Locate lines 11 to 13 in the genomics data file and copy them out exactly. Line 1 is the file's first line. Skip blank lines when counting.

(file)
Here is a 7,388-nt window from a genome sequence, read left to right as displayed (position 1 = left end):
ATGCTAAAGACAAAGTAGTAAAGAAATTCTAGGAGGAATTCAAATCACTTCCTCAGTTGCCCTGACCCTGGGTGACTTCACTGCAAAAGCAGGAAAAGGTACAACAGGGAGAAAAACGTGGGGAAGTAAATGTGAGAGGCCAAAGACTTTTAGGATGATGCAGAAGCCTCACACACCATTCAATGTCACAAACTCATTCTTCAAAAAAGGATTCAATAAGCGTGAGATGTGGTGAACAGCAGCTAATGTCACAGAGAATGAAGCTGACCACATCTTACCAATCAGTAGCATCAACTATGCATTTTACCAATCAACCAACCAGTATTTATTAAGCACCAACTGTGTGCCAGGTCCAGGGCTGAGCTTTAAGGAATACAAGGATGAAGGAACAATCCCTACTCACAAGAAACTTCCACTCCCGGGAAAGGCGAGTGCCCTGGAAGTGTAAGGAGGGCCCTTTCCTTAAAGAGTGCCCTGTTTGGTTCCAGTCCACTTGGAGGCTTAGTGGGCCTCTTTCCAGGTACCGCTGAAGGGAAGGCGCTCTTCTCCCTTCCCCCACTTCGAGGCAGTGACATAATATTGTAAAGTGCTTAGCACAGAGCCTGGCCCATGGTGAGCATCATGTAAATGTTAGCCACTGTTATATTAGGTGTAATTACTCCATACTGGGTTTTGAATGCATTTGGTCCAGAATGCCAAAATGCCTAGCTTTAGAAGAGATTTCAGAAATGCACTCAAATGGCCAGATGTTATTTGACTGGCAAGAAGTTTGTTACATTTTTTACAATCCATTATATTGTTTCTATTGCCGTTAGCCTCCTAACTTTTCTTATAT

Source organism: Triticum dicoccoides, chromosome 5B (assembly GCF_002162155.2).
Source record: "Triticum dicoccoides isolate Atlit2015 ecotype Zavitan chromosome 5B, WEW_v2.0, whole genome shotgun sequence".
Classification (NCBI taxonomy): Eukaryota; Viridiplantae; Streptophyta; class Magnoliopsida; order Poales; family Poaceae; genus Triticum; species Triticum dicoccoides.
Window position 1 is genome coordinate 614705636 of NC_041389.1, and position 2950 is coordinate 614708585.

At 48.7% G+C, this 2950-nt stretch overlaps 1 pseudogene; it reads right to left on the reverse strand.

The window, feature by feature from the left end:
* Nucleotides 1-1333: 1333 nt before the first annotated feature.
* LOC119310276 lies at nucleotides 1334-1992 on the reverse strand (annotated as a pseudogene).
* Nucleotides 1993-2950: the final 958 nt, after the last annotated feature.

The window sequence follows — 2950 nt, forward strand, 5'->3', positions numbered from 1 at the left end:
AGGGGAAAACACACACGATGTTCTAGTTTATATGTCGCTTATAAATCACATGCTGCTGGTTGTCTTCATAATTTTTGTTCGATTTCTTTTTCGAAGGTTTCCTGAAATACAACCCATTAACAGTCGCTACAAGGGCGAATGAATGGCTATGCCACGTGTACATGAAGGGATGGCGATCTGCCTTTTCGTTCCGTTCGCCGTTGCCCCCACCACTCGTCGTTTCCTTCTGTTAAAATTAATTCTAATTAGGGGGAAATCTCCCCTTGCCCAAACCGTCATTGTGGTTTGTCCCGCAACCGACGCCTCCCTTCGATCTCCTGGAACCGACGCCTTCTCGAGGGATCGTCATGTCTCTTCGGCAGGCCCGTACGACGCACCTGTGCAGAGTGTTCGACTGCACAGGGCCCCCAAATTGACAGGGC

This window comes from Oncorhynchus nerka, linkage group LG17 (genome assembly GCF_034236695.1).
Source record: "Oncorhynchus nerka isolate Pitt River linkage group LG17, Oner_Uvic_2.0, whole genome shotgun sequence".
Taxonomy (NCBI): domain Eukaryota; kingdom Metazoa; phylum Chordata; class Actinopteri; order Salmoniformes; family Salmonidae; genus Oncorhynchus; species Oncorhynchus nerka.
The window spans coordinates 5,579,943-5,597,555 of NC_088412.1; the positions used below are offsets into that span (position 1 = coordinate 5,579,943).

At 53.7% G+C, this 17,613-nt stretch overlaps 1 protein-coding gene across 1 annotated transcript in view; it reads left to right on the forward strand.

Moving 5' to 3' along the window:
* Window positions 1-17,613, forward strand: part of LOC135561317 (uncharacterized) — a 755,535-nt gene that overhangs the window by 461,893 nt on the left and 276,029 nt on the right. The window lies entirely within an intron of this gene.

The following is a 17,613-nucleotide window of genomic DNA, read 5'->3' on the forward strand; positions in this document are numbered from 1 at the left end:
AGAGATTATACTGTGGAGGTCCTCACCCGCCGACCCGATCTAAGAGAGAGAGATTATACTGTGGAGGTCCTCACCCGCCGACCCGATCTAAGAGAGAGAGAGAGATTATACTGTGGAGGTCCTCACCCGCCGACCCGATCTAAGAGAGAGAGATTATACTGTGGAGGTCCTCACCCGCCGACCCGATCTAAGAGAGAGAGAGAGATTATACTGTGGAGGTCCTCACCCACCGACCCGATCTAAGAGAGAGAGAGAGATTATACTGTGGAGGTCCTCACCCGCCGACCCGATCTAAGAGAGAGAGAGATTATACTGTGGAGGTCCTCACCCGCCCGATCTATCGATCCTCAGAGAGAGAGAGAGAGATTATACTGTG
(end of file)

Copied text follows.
* Nucleotides 1993-2950: the final 958 nt, after the last annotated feature.

The window sequence follows — 2950 nt, forward strand, 5'->3', positions numbered from 1 at the left end:
AGGGGAAAACACACACGATGTTCTAGTTTATATGTCGCTTATAAATCACATGCTGCTGGTTGTCTTCATAATTTTTGTTCGATTTCTTTTTCGAAGGTTTCCTGAAATACAACCCATTAACAGTCGCTACAAGGGCGAATGAATGGCTATGCCACGTGTACATGAAGGGATGGCGATCTGCCTTTTCGTTCCGTTCGCCGTTGCCCCCACCACTCGTCGTTTCCTTCTGTTAAAATTAATTCTAATTAGGGGGAAATCTCCCCTTGCCCAAACCGTCATTGTGGTTTGTCCCGCAACCGACGCCTCCCTTCGATCTCCTGGAACCGACGCCTTCTCGAGGGATCGTCATGTCTCTTCGGCAGGCCCGTACGACGCACCTGTGCAGAGTGTTCGACTGCACAGGGCCCCCAAATTGACAGGGC